“We have some very successful contractors who do things very well but the vast majority of construction firms in the USA are small shops of 25-50 employees with no human resources platform and one person running accounts and personnel.
“It’s small business America. We’re pushing resources out there to help them understand what to do,” he adds.
For Sizemore, the key thing is to persuade US construction companies to commit to change.
“It’s important to have management fully on board from the C-suite [executive level] downwards so we can really get the message out to people. If we can get the highest-ranking official engaging then three quarters of the battle is won,” he says.
“It doesn’t matter if the workforce is 50,000 or five, the leadership must commit to change the culture by putting systems and processes in place. It’s how to communicate to employees that its ok to have that conversation.”
Suicide prevention strategies
In Sweden too, Åberg says that industry bodies are just starting to work towards implementing their own suicide prevention strategy after collaborating with Mates in Construction with research.
“Our proposed study will utilize both quantitative and qualitative methods to increase our understanding of how work-related exposures are related to suicide risk in men,” she says.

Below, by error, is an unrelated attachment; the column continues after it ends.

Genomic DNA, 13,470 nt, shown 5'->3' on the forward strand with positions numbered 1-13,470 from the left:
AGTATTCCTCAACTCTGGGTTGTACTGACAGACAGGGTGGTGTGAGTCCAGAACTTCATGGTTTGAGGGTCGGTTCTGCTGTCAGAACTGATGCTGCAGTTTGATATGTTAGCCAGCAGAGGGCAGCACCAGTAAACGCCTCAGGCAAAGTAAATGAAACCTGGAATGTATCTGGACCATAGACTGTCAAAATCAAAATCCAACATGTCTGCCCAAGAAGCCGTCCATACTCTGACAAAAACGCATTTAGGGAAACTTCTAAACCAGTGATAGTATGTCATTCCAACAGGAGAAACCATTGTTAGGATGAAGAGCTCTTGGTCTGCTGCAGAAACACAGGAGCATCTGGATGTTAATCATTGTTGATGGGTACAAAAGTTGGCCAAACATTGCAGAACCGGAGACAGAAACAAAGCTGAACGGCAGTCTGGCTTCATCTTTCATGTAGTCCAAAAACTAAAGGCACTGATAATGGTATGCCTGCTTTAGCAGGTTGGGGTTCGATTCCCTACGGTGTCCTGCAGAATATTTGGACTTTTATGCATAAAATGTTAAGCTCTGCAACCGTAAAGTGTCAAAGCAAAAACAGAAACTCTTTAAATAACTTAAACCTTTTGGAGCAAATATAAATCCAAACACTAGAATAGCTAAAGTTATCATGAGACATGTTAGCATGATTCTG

“Findings from the present project might guide an intervention strategy to decrease premature death by suicide among construction workers.”
“More could be done,” she says. “New knowledge is needed as an important step on the way to developing a better understanding of modifiable risk factors and possible preventive measures for suicidal behavior in the construction industry.”
Back in the UK, Andy Stevens is evangelical in his efforts to spread the word about mental health awareness and to persuade construction workers to open up.
“I’m a 6 ft 3, an ex-rugby player with a face like a kicked-in biscuit tin – I’m not the sort of person you expect to stand up and talk about this,” he says.
“But if one person working in construction can take something from this, then it’ll help.”
If you are struggling with mental health and need to speak with someone, the Construction Industry Alliance for Suicide Prevention urges you to call The National Suicide Prevention Lifeline for immediate assistance: 1-800-273-TALK (8255)